For example, in Austria shares of limited liability company must be transferred with a notarised piece of paper, therefore, a GmbH cannot be tokenised directly. However, there are ways around this. For example, tokenised commitments to use or profit can be used to redirect earnings from the GmbH to token holders. Attorneys such as Stadler Völker in Vienna specialise in setting up trustee structures that can ensure the promises made to token holders are enforced.

In contrast with Austria, Germany published a draft of their Electronic Securities Act in August of 2020, which introduces the possibility to transfer digital securities with a physical stock certificate. This legislation was approved in December, and it also enables the issuance of electronic bearer bonds using either a distributed ledger, named crypto securities register, or a CSD maintaining an electronic securities register. If the electronic bearer bonds are issued using the crypto securities register, the issuer must appoint an entity as operator of the distributed ledger. This entity is subject to a financial market license requirement. This law also clearly defines electronic securities as “goods” under German property law, meaning that existing civil law principles apply.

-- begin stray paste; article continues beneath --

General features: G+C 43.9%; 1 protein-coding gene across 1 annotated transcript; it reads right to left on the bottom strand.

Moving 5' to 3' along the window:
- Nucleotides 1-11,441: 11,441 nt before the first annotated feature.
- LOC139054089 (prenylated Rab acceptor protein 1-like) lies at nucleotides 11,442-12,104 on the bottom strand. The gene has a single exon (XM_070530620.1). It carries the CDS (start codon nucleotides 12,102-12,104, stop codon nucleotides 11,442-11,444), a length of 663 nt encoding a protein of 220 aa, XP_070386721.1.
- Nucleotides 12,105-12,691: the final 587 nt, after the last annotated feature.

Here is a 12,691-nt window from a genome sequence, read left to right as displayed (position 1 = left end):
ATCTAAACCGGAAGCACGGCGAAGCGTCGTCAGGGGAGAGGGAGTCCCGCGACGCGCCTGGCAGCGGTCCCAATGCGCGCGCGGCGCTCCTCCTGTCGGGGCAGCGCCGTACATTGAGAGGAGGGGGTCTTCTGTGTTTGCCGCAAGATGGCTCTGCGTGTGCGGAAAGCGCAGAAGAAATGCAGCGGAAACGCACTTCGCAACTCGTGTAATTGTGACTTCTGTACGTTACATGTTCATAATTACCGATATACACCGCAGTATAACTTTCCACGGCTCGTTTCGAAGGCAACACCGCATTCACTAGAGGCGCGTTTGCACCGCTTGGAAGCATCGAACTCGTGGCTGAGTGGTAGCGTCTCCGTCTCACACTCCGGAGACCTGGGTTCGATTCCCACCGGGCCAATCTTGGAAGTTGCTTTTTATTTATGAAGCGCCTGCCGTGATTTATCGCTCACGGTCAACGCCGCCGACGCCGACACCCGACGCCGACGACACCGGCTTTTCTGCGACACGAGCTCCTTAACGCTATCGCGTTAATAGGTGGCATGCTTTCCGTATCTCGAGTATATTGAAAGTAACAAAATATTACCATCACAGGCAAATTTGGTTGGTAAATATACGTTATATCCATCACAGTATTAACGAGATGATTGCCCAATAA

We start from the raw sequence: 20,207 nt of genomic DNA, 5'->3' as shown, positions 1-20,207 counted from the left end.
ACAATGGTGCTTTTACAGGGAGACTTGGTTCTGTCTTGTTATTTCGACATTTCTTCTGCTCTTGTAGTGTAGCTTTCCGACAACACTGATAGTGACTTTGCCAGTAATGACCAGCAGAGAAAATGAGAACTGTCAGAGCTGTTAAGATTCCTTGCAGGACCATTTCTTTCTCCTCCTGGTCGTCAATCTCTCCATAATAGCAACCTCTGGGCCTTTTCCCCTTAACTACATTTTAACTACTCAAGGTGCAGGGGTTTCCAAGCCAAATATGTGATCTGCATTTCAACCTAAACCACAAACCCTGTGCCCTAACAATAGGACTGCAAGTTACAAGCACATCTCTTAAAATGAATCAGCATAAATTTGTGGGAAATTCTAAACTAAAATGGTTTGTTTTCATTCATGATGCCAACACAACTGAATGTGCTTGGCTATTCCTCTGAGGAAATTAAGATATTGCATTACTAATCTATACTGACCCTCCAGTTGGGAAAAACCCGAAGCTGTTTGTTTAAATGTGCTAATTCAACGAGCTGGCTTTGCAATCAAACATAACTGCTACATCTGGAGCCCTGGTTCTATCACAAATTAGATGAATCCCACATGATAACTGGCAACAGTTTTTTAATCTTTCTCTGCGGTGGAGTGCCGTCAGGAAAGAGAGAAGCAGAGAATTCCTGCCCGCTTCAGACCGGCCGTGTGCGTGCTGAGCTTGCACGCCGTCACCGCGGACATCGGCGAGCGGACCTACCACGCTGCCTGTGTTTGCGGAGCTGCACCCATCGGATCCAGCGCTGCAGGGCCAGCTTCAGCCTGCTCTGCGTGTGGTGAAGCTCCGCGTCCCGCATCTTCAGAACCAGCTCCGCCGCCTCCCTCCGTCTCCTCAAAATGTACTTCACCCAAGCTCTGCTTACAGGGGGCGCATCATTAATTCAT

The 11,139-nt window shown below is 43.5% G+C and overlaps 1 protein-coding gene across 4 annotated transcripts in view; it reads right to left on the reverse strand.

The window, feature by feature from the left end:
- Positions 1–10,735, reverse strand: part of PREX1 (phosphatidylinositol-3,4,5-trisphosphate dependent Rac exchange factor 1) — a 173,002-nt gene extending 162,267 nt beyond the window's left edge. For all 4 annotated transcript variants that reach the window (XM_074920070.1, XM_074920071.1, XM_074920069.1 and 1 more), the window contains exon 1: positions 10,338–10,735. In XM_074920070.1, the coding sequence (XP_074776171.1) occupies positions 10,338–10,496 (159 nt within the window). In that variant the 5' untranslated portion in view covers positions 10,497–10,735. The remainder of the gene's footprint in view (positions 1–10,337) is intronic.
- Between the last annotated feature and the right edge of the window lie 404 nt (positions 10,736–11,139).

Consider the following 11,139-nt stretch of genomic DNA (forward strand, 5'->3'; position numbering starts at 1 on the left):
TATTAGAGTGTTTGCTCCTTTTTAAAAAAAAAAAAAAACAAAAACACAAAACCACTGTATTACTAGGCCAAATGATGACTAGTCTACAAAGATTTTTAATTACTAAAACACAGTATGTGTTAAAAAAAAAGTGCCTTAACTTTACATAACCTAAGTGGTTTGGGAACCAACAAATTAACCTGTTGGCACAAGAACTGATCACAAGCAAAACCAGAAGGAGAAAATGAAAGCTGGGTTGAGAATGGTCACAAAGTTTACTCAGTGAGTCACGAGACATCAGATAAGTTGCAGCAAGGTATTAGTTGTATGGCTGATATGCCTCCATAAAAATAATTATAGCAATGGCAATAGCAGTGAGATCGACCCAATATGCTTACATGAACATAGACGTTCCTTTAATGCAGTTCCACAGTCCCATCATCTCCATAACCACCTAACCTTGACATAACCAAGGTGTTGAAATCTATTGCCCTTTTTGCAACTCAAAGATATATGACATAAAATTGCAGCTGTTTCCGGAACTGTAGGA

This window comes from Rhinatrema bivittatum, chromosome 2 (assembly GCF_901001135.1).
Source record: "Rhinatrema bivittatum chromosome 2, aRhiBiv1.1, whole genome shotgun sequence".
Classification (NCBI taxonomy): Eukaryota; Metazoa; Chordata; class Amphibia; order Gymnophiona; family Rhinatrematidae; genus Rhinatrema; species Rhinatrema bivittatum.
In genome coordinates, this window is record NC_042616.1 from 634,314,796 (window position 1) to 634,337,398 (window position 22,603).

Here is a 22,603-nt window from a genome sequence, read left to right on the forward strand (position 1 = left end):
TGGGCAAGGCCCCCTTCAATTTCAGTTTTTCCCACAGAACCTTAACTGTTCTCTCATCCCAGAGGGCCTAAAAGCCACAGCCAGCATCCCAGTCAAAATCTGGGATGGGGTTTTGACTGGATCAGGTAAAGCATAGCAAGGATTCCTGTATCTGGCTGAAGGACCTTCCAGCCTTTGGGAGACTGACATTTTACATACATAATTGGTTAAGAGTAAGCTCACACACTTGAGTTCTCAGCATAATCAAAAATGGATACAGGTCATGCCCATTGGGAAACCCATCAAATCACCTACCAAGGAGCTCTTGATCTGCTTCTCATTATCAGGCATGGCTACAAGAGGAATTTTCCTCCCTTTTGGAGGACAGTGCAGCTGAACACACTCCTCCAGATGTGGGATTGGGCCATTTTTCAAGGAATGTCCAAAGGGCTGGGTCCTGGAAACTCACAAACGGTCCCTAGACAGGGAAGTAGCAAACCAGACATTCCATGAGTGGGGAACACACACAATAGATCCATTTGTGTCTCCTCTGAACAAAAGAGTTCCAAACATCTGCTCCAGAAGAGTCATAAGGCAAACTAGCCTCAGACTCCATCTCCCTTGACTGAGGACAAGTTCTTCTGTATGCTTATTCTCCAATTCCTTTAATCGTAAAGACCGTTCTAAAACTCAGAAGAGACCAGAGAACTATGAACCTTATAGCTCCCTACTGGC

DLT Trading Facilities, DLT Market Infrastructures, and Digital Asset Marketplaces Are Synonyms

Switzerland’s 2020 draft also proposed new regulations that enable DLT trading facilities called “DLT trading facility” (DLT-Handelssystem). A DLT trading facility is a commercially operated institution for multilateral trading of DLT securities. Its purpose is the simultaneous exchange of bids between several participants and the conclusion of contracts. This regulation is expected to enter into force on 1 August 2021. Companies interested in becoming DLT trading facilities will need to apply for a new infrastructure license unless they already have a pre-existing financial market license. Startups with trading volume below certain thresholds qualify for a regulatory sandbox that has less stringent requirements.